RobMacKillop wrote: ↑
Fri Jan 27, 2017 8:14 pm
entschwindet wrote:Means you can play Dowland etc in the right key.
Sorry, but that's not quite the case. We have no idea of the string length Dowland used for any given piece, and therefore we don't know what the pitch was, and therefore we don't know the key. There was a "nominal" pitch of g for the first string, but in reality it could have been a tone higher, or as low as an Eb for the first string. There is nothing in the tablature to indicate pitch or key...
It doesn't matter that we don't know what Dowland's pitch was in hz, because the conceptual aspect of tuning
in relationship to the Gamut is a huge part of thinking about harmony and counterpoint, for those who do so,
anyway, and given that we are locked into modern pitch standards (whether A-440 or A-415) means that we
have to make a decision that 16th c. musicians may not have had to. (For those who are just
monkey-see/monkey-do players of fingerboard shapes, don't have anything faintly resembling accurate pitch
recognition, and don't care anything about harmony and counterpoint, this is of course not an issue.)
The relationship between lute and viols in the Lachrimae shows that Dowland had to make some such decision.
Also, the low C2 of his 9c course tuning is the same as the lowest note of keyboards since the 1480s.
IMO, the keyboards drove the fixing of a (well, regionally variable, yes) pitch standard around 1600,
in Dowland's prime when he was not yet 40. Note that the loss of the A4 of the vihuela and the re-entrant
tunings of the Italian chitarrones indicate an adaptation at precisely this time to a _rising_ pitch standard.
The choice of G or A tuning for an extended range guitar is a choice concerning establishing an entire method of
musical thinking, which may either be completely new, or may be firmly built on what one has done for years with a
smaller instrument, and it is double work to try to develop both, or it must be the product of many years of studying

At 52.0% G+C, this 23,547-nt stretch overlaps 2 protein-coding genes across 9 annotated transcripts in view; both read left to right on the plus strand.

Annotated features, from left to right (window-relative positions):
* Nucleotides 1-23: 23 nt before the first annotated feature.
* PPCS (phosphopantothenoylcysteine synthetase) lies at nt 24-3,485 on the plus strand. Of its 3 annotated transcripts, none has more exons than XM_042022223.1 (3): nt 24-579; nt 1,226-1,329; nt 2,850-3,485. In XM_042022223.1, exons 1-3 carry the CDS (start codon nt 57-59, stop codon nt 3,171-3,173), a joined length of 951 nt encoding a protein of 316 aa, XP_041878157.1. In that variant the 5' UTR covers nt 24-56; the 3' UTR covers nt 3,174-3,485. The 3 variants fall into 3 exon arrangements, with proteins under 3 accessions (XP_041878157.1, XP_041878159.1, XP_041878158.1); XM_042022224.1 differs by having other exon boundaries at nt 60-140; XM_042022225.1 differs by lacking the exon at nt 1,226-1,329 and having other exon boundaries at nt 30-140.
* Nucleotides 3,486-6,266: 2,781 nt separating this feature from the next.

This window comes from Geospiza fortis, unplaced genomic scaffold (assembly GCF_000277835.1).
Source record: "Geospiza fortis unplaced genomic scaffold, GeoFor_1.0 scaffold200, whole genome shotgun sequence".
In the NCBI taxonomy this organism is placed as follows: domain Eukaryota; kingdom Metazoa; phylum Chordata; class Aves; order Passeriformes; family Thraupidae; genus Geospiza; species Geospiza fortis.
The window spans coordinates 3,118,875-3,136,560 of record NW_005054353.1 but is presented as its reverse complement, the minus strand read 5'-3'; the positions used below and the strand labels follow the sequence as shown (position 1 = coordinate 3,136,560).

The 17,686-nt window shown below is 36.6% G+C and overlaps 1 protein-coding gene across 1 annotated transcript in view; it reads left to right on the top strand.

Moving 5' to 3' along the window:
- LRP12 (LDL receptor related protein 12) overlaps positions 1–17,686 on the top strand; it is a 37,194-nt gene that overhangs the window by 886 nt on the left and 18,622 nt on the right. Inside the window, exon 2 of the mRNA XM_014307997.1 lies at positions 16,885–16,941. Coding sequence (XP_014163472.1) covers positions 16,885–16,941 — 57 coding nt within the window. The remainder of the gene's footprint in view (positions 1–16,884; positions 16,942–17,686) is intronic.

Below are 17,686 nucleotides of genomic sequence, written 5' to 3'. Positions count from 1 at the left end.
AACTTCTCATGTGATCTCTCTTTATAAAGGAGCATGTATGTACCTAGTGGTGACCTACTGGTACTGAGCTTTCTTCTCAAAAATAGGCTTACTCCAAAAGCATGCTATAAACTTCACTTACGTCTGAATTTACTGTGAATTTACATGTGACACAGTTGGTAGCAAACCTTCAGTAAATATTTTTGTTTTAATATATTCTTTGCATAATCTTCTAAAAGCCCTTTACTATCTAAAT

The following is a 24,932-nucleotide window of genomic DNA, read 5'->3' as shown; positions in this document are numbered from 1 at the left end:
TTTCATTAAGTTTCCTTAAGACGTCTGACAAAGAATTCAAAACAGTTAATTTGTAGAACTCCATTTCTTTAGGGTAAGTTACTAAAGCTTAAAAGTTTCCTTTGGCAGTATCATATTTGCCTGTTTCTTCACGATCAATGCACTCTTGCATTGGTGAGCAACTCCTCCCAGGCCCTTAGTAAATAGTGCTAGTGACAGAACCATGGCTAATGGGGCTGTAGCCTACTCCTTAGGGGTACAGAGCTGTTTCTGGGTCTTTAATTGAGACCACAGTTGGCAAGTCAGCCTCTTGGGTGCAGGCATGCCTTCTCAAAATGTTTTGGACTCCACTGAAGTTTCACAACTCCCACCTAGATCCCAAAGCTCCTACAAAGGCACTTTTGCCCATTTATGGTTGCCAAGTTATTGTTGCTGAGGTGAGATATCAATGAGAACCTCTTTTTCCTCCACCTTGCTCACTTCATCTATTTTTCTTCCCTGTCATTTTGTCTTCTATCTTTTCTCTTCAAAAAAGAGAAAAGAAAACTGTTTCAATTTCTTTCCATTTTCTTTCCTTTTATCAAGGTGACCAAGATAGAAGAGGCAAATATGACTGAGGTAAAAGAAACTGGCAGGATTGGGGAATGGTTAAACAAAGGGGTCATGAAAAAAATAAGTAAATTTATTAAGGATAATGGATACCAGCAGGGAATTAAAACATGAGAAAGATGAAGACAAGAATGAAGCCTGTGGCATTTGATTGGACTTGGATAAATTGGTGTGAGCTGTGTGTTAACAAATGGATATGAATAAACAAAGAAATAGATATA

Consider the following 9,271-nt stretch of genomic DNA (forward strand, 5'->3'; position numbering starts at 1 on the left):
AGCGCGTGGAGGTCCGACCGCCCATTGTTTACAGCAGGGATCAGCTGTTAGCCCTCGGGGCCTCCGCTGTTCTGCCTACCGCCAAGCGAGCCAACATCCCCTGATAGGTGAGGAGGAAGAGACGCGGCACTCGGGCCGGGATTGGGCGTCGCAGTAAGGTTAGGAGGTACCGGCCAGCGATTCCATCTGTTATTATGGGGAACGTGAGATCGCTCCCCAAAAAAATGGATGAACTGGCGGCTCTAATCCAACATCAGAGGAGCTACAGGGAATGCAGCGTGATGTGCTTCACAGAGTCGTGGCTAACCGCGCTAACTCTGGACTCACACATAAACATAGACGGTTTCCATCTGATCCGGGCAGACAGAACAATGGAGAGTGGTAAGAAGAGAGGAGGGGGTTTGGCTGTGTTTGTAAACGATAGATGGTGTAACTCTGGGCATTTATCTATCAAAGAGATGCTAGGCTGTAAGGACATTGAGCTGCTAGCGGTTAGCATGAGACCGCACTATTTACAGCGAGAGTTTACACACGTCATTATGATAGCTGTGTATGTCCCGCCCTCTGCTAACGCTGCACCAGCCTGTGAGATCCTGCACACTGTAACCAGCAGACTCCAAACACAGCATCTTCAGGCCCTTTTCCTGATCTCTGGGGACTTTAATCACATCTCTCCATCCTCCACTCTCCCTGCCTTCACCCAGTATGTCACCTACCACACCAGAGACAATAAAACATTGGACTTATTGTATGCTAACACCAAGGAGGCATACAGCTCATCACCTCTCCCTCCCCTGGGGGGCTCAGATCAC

fingerboard chord shapes and doing transpositions so as to develop an impeccable ear regardless of tuning.
In any case, my preferred 8-string tuning is B1-E2-A2-D3-G3-B3-E4-A4 (I also have a low F# on my 9c.)
The high A4, with nylon strings, works very well in my experience at 60c, and the low B1 should be
something MORE than 65c, and that is why the fanned fret concept is so popular for 8-strings.
I think that the OP's proposed dream guitar with 670 for the bass side is certainly good for B1, but
_much_ too short for F#1. For a low F#1, I tried 680 and the results were so unsatisfactory that I
decided on 720 for the guitar I play now, and even this, I feel is short: 750 would be a really nice low F#1,
but I don't want to stretch my hand out that much.
At 680, the F#1 made unacceptable clicking sounds on the frets when playing rapid passages.
Also, IMO, 630mm makes for a very tight, unpleasant and breakage-prone A4 string.
My own reason for using this tuning is to maintain the legacy tuning of the classical guitar as a
subset. If I were a G lute player of many years, I would of course tune it a whole step lower.
However, I tried that for a couple of months, and I was not willing to spend the necessary time
on the learning curve; basically, it means learning a whole new repertory unless it doesn't bother
you or inconvenience you to play everything a whole step lower.